Subservience comes naturally to the Arabian rulers and treachery runs in their blood. They have never had any legitimacy even if defined in the narrow sense of people’s approval of their rule. On the broader canvas, kingship is forbidden in Islam and legitimacy is obtained only when rulers apply divinely ordained laws. On all counts, these rulers are illegitimate and must not be allowed to remain in power. Only the support of Western imperialists keeps them in power. This merely confirms their illegitimacy as far as the people are concerned.
They use such weapons as ethnic, tribal and sectarian divisions to cling to power. The sectarian card is the most potent weapon but they also play the others. Migrant workers from Pakistan, India, Bangladesh and Indonesia, for instance, are treated like slaves by the tribal-based monarchies. Physical and sexual abuse of workers who have no rights is rampant. Sectarianism is always invoked when these illegitimate rulers feel threatened. It is being used in Syria with devastating effect. What is tragic and shocking is that some members of the Islamic movement and ‘ulama’ have also fallen for this. True, the ‘ulama’ have been co-opted through bribes but it is a telling reflection of the sad state of affairs that a Syrian ‘alim, Sheikh ‘Adnan al-‘Arour (residing in Saudi Arabia) would appeal to the Israelis to save the people of Syria without the Saudi regime, that has no diplomatic relations with the Zionist entity, arresting him. If some ‘alim in Saudi Arabia were to call upon Islamic Iran to help the people, it is safe to assume he would be immediately arrested. For the Saudi regime, Islamic Iran is an enemy but Zionist Israel is a friend!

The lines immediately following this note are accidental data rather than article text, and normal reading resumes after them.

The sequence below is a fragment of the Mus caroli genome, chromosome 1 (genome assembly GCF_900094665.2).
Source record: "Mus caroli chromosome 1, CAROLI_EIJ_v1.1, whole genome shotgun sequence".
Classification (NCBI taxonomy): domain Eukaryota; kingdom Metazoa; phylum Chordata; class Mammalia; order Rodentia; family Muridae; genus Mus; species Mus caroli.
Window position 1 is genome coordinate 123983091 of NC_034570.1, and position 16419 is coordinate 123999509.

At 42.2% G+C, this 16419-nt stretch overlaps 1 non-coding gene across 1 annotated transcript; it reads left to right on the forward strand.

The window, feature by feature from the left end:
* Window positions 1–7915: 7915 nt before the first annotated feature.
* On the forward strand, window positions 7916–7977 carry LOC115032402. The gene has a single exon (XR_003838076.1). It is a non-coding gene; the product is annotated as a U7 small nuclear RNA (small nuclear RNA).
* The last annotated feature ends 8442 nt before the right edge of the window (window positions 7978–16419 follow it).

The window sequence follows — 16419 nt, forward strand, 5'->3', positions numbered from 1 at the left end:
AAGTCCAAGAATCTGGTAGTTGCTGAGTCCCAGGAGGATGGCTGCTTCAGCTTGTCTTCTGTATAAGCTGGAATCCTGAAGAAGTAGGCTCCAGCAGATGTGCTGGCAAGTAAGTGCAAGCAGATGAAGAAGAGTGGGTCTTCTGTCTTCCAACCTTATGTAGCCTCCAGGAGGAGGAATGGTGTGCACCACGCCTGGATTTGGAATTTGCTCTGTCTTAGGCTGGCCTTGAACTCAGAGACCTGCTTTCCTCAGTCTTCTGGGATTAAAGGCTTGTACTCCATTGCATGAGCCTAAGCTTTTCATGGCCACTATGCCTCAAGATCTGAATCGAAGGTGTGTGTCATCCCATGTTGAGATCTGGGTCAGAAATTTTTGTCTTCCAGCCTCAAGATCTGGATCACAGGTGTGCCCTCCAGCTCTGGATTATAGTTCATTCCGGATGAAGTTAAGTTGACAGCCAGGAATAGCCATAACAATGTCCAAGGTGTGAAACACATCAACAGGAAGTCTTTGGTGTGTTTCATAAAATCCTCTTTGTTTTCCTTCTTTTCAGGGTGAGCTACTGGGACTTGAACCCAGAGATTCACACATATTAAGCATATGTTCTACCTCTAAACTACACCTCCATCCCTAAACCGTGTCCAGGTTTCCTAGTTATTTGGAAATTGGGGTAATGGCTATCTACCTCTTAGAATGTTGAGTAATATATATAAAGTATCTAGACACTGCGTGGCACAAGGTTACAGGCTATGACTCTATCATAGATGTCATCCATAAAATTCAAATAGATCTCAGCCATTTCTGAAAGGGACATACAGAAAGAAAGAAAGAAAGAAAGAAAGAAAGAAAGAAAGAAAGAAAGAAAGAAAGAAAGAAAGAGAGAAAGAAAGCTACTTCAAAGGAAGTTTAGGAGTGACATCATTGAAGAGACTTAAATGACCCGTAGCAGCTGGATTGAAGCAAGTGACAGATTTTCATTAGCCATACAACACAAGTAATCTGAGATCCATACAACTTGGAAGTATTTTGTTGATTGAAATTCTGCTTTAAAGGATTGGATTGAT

If the people of Syria do not wake up to this reality, they might end up in worse shape than what they currently face. They must ask themselves: do they want to live in subservience to the US and Zionist Israel or even worse divide Syria along sectarian or ethnic lines? A century ago, the British came promising “liberation” of the Arabians from “Ottoman imperialism.” The result was breakup of the Muslim East into unstable nation-states. Do they want to repeat the same mistake all over again?